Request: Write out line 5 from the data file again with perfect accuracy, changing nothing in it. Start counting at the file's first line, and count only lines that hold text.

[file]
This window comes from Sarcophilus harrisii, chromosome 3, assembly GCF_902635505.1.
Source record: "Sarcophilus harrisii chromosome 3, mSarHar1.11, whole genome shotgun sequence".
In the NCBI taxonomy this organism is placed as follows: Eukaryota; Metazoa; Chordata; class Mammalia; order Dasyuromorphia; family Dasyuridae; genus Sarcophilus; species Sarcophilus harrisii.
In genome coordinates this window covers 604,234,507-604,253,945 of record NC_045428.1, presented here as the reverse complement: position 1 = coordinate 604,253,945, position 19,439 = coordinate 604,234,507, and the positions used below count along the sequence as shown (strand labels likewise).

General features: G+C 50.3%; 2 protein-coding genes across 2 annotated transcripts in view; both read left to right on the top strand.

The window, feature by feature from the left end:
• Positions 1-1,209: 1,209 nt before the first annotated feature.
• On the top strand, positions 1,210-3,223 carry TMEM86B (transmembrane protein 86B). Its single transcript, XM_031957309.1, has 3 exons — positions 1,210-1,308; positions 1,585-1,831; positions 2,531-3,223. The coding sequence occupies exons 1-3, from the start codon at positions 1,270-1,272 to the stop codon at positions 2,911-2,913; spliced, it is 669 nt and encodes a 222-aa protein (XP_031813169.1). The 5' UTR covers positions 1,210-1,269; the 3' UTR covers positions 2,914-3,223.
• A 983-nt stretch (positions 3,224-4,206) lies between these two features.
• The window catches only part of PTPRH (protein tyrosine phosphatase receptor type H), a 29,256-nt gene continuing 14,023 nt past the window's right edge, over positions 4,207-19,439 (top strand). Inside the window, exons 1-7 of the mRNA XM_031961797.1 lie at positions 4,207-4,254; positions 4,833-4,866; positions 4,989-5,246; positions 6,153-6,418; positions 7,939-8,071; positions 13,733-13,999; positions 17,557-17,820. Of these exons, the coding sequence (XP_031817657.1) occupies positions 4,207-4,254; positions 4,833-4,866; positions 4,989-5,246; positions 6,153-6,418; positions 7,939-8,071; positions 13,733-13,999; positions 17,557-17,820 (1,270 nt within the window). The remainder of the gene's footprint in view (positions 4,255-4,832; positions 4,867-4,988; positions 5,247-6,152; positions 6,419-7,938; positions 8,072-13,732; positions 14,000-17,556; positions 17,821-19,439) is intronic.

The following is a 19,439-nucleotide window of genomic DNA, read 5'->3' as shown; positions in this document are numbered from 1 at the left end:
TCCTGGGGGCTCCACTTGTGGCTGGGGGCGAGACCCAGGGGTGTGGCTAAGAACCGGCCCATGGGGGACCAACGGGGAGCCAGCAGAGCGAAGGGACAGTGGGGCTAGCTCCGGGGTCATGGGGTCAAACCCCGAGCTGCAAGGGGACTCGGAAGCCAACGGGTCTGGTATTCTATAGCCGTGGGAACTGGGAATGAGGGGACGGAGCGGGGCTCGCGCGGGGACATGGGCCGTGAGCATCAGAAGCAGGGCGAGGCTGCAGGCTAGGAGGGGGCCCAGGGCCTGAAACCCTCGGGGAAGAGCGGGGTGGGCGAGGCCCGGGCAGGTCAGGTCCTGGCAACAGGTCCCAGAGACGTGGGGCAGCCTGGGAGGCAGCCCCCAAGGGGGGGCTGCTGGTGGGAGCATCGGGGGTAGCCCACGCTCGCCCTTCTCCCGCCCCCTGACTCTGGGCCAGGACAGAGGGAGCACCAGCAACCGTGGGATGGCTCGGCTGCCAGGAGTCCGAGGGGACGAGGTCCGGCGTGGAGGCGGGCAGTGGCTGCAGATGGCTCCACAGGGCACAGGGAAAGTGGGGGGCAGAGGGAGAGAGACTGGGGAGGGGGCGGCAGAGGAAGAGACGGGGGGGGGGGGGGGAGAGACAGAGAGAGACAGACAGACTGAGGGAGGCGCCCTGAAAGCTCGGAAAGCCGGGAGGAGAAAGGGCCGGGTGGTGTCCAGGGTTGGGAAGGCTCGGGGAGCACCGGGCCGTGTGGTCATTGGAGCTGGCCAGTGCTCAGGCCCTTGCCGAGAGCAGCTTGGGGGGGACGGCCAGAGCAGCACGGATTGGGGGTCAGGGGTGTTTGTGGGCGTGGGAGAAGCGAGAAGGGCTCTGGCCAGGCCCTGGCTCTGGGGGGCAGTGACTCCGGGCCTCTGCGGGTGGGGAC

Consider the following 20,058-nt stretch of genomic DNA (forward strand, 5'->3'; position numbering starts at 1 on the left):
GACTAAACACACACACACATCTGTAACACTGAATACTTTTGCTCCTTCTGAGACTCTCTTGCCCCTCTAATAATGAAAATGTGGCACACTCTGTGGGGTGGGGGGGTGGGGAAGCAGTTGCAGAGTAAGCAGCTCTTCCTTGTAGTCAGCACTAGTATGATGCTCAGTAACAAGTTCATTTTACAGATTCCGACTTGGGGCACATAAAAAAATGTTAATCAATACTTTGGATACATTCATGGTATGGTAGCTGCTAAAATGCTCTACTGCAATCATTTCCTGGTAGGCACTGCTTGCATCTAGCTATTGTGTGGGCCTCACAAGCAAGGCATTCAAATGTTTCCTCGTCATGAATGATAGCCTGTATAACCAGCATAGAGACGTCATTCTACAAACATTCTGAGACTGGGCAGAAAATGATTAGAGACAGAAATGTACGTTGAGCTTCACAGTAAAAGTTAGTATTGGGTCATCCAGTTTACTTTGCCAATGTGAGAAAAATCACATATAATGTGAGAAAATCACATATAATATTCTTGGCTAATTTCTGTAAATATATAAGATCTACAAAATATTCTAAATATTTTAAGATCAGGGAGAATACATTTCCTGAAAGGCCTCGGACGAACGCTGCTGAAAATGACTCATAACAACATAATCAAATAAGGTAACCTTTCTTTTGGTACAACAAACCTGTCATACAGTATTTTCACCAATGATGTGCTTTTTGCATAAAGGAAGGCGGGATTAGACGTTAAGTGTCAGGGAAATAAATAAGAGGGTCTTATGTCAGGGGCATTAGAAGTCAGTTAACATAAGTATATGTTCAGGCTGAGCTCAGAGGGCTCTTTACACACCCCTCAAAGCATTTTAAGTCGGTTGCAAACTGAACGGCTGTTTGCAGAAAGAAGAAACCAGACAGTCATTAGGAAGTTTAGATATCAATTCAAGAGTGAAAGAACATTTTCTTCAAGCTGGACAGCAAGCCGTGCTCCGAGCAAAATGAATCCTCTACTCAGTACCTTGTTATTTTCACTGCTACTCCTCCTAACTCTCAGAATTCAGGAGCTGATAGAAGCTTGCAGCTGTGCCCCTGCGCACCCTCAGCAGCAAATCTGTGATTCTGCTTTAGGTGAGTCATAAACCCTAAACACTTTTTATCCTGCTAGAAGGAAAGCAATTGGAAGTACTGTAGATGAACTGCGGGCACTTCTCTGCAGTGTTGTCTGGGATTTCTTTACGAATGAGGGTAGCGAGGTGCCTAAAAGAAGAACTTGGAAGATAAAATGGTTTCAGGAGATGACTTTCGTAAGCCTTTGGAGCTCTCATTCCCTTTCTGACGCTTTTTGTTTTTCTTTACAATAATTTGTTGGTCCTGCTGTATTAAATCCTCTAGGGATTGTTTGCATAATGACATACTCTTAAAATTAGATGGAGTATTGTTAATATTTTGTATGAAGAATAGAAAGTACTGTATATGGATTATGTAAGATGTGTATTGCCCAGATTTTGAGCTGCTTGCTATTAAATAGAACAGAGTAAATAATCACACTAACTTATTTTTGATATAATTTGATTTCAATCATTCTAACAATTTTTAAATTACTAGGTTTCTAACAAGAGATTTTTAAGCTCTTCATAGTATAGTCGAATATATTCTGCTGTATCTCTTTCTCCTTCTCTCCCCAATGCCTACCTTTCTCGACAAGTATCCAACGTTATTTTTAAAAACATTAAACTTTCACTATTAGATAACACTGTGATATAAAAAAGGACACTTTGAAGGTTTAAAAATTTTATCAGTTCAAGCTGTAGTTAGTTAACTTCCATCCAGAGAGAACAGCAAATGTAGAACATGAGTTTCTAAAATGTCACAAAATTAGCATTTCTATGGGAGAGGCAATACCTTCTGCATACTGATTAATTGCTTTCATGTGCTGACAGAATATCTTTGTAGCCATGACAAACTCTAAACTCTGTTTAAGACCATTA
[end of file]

General features: G+C 50.3%; 2 protein-coding genes across 2 annotated transcripts in view; both read left to right on the top strand.